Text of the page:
I was quickly Googling "syncronicity" before starting this post, and happened upon her article. I had a "syncronistic" day yesterday, and was just verifying that it was, in fact, Carl Jung who coined the term and believed that meaningful coincidences were in fact "a glimpse into the underlying order of the universe."
I love this too. Why can't this be so? Why must some insist that it is only "selective perception" or the human mind finding meaning and significance where there is none?
But I guess it doesn't matter if people are skeptical, because when it happens to you, it's real. It's mysterious and magical and makes you feel as though there is come grand order to the universe that is probably always present, but that you only glimpse from time to time.
Here's how it went down. I was putting in a few hours of work yesterday morning before heading over to meet Jacquie and her girl to go see His Holiness the Dalai Lama speak at USD.
Within these 2.5 hours of work, there were 2 events that left me feeling like the whole world was on my very wavelength, like the universe was telling me to really make the most of this opportunity. To tune in, to listen, to learn.
The first was an email sent to my office that was not intended for my office. It was, in fact, an email from one of our Editorial Board members, but it was (meant to be) a private communication between him and someone from the Santa Barbara Institute for Consciousness Studies. It had nothing to do with his work with us.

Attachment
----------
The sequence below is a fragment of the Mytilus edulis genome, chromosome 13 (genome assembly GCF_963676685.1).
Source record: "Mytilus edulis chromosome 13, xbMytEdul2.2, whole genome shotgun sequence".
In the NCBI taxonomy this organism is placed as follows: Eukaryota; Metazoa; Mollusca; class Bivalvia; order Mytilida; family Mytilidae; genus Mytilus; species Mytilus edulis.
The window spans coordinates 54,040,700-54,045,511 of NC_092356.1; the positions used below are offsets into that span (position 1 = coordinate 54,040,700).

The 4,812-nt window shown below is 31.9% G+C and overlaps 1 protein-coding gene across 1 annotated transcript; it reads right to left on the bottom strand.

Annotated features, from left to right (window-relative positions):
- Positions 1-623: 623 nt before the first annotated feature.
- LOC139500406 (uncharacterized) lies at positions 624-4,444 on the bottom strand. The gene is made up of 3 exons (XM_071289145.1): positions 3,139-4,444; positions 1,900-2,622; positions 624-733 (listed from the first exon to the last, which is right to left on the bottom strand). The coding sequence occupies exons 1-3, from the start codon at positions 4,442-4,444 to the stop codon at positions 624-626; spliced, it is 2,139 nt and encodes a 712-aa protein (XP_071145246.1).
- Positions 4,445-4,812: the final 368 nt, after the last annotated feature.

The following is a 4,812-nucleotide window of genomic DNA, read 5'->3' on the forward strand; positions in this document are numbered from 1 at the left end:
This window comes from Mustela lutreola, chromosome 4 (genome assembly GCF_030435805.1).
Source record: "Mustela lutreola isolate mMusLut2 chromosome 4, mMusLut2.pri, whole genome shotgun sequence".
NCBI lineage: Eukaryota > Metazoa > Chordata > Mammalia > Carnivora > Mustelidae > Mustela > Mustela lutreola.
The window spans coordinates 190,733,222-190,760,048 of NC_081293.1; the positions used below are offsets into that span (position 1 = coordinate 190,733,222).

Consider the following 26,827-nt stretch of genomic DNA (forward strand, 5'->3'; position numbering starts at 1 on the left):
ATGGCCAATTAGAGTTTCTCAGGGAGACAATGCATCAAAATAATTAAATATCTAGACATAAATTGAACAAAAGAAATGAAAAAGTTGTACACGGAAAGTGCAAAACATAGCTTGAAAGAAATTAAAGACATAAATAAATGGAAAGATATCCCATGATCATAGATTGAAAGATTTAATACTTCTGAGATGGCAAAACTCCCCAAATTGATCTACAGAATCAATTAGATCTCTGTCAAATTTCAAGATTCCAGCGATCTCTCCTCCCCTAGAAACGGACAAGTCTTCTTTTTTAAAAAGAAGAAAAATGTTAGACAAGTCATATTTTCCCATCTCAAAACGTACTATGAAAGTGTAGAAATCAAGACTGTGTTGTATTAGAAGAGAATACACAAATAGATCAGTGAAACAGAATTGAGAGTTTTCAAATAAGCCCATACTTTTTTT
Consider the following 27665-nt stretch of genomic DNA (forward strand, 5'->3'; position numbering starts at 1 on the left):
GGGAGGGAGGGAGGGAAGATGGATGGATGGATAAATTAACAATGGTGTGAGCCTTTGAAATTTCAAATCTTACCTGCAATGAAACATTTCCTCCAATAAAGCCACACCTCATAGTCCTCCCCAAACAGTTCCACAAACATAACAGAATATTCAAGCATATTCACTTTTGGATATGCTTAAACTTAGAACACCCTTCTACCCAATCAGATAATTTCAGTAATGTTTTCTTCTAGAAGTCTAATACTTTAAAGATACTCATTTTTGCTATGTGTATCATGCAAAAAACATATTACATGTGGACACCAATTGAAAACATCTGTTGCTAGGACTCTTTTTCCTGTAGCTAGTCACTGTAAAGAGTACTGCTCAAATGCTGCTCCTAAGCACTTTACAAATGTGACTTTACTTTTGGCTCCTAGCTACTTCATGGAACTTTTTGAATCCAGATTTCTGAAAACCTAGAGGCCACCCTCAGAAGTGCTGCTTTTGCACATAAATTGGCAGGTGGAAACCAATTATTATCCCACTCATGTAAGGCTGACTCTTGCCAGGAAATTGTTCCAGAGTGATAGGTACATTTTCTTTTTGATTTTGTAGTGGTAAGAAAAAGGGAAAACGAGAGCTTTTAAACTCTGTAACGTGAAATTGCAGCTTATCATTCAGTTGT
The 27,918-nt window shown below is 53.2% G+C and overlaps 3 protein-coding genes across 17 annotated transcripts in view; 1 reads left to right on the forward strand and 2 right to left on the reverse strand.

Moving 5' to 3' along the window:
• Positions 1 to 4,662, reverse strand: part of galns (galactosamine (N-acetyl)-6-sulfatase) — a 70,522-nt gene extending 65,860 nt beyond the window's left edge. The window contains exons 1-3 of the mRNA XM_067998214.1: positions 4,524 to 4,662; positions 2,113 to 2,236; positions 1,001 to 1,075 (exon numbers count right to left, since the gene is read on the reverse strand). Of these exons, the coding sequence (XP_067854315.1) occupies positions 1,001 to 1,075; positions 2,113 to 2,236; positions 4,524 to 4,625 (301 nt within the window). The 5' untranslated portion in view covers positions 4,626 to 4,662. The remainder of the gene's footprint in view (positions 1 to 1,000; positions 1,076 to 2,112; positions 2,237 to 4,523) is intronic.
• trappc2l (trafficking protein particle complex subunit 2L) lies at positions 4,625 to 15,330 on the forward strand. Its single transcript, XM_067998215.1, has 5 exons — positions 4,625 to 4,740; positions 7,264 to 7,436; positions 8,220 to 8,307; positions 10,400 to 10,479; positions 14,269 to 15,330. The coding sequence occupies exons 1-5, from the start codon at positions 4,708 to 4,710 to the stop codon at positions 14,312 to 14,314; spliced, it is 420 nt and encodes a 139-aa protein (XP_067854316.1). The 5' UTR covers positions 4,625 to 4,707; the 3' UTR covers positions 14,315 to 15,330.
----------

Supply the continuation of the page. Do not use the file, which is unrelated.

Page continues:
It was nonetheless fascinating. It was discussing EEG signatures -- whether these could be the result of individual energy that transfers from one body to the next during transmigration (the neuroscientist was skeptical). It spoke of meditation and how contemplative practice in combination with neuroscience tools could perhaps help us to better understand the mind (the neuroscientist put forth this idea).
Heady stuff, I tell you.
Then, maybe a half hour later, I was putting together a news article for our neurologic audience that was recently published in Nature Neuroscience, tilted, Changing brains for the better; article documents benefits of multiple practices. The article was discussing brain plasticity, and how we can be more proactive in shaping the positive influences on the brain, by engaging in activities such as physical exercise, meditation, cognitive therapy. Additionally how social stressors can actually physically harm the brain.
Then this line: "Davidson says his work has been shaped by his association with the Dalai Lama, who asked him in the 1990s, 'Why can't we use the same rigorous tools of neuroscience to investigate kindness, compassion, and wellbeing?'
C'mon, really? You may not belive this, but I don't read medical news releases that include quotes from the Dalai Lama every day, and this was not something that was published by a San Diego outlet to purposely coincide with His Holiness' visit to the city. No, this was a press release out of the University of Wisconsin-Madison.
What can I say? wink.